Apple Archive

12" PowerBook G4 an Improvement over 15" Titanium in Most Respects

- 2003.05.23

Well, it's arrived. My new 12" PowerBook G4, that is. I've had it now for about a week, and there are many things I like about it - and some I don't.

When I first carried the box to my kitchen counter, I noticed how light it was compared to the Dell I had been using. Upon removing it from the box and examining it, I found that it seems to be more solidly built than the Dell - and my previous titanium PowerBook G4.

It's only a little bit over an inch thick, so it's really not any taller than the 15" PowerBook I had before, and I think the screen benefits from that. Whereas on the 15" PowerBooks the screen portion is thin and flimsy, the 12" version's screen seems to be a bit more solid.

The screen brightness and clarity is awesome. On my 15" PowerBook, the brightness had to be up most of the way to get a good picture; on this one, halfway is plenty. It is difficult to move from a large 15" screen to a smaller 12", but since the resolutions are similar, it isn't as bad as I feared. Unfortunately I can't read print on it without my glasses - something I could do on my 15" G4.

The 12" PowerBook features a new keyboard, which I think is a significant improvement over the older version. The feel is definitely better, and it seems to give more of a response while pressing the keys. For those who are not touch-typists, the keys are now actually readable - no more white print on a black background. The power button, though, hasn't changed since the older G4, and I still dislike it. I don't like the fact that you have to push down on it considerably harder than you do the keyboard keys - and sometimes I end up pushing it two or three times to turn the machine on, as the first time doesn't always do it.

The speakers are not bad - certainly better than the 15" PowerBook's speakers, which I found tinny and impossible to listen to music through. These aren't great, but for a laptop they're not bad, partly due to the midrange enhancer. Unfortunately, they're not very loud, and I find it hard to hear the BBC News clips in the crowded library at school, even with the volume turned up completely.

The ports on the side are convenient. However, they just happen to be on the wrong side - my printer is on the right of me, as is the external mouse that I occasionally connect. Given that they brought back analogue audio-in (the only major thing that I desired on my 15" PowerBook), it kind of neutralizes the issue for me.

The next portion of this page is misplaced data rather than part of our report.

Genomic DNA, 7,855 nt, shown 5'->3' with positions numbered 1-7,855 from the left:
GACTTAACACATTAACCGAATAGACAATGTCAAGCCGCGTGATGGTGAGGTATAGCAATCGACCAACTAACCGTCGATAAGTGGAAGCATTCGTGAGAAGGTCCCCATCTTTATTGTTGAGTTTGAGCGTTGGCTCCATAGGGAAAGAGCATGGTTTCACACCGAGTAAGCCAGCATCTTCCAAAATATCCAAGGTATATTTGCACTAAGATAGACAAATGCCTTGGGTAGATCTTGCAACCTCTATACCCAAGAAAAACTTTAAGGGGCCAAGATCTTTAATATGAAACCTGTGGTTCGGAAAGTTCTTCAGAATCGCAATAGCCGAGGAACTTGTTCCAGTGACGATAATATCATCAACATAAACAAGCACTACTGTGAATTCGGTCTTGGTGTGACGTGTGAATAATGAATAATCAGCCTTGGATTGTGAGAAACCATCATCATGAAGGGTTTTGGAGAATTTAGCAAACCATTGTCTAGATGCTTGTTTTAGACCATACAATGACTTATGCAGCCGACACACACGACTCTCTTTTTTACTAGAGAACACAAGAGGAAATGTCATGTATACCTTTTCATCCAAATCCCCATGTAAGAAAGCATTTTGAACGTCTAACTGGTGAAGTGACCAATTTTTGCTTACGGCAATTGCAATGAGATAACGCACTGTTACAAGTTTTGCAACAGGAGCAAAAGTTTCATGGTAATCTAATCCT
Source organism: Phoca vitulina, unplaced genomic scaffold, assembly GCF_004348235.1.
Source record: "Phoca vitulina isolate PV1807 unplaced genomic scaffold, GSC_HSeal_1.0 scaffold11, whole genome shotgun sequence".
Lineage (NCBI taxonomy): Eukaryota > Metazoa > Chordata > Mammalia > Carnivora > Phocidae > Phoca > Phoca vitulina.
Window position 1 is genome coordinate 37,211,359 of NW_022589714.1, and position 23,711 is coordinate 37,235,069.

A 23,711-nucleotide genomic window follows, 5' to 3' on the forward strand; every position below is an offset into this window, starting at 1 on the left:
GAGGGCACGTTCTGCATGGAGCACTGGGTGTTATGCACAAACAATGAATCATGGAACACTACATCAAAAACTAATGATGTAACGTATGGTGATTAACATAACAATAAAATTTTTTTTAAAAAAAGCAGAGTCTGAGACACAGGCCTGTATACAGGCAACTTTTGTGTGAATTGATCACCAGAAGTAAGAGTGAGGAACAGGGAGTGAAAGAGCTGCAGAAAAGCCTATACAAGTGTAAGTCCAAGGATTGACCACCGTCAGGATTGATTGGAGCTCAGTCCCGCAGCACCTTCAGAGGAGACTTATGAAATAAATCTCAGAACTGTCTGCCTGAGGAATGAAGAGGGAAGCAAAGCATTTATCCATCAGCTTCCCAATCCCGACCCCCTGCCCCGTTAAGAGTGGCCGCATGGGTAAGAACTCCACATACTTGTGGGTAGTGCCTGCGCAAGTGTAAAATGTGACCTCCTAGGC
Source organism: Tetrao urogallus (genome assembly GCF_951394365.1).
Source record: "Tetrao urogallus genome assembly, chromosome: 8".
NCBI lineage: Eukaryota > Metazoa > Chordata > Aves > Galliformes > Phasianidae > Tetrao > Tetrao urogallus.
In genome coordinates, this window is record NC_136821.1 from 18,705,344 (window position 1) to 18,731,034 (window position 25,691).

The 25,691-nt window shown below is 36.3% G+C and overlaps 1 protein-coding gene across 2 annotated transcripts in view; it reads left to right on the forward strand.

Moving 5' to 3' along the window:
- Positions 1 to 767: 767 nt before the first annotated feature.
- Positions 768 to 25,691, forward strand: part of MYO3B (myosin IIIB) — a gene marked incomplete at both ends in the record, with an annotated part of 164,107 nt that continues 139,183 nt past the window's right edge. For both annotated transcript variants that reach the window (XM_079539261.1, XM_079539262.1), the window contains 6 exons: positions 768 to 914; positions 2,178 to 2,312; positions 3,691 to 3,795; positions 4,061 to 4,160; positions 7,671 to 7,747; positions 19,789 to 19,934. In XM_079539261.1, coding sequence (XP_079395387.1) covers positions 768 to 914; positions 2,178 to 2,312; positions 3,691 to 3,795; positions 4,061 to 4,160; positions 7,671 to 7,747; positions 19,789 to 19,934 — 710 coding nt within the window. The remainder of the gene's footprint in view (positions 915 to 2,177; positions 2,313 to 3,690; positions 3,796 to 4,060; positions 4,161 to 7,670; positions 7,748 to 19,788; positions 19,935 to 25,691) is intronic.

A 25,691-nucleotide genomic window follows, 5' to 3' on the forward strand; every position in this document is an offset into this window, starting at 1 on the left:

I like the light on the power adapter plug - amber when the battery's charging, and green when it's charged. Most other PCs have had this for some time (my Dell lights up solid green when it's charging and goes out when it's done), and even the iBook has had it for two years already.

As you've probably heard, this thing gets hot, but only when it's plugged in. When it's running from battery, I find it no different than my previous PowerBook, but when plugged in and charging, the left wrist rest does become uncomfortably hot.

I have heard reports of the screen becoming warped. I am assuming this is from the heat affecting the screen while the battery is charging, so when I have the machine plugged in, I keep the screen in the open position. This isn't a big deal, since it sits at my desk all day while I'm at home anyway, and to have it open already just makes it more convenient to use when I need it.

I do find that the computer wobbles slightly from front to back at an angle. It may be due to the feet not being the correct height, or it may be due to warpage in the frame. This doesn't bother me - but if it gets very bad, I can always send it in for repair.

The only other issue I've experienced is the trim around the upper edge of the lower section of the computer has a slight space in it where it meets the casing. This is just big enough to pinch your wrists while you are typing. I suspect this is a design flaw more than anything else, and if you have long sleeves on, it shouldn't be a problem.

Performance and battery life tend to be a "one or the other" issue, and I find that while the 867 MHz 12" PowerBook is much faster than my 400 MHz 15" titanium PowerBook, battery life suffers. With my titanium PowerBook, I had no trouble getting through the five class periods I use it in and still have some charge in it to use it at home for a while. The 12" PowerBook's battery typically runs down toward the end of my last class period; however it charges faster than my previous one, so within an hour I can be sitting on my bed with it, running it off the battery again.

This is a nice machine, and the size and weight make it a much better choice for use at school than the 15" titanium, but there are a few things I would change. First, I would move the power button and place it on the keyboard, where it used to be on older PowerBooks and then move the keyboard up toward the screen. I think just a few centimeters would help make typing a little bit less cramped.

I would also put a better latch on it. I find it a little bit hard to close, unlike the 15" PowerBook. I would also do something about the heat - while it's not a major issue, it does get annoying, and if that is what's warping the screens, it could start getting expensive for Apple (of course, that's their problem to deal with).

Overall, I don't think it was a mistake buying this over an iBook or another used or refurbished titanium PowerBook. It's light, it's fast, and it's reliable so far.

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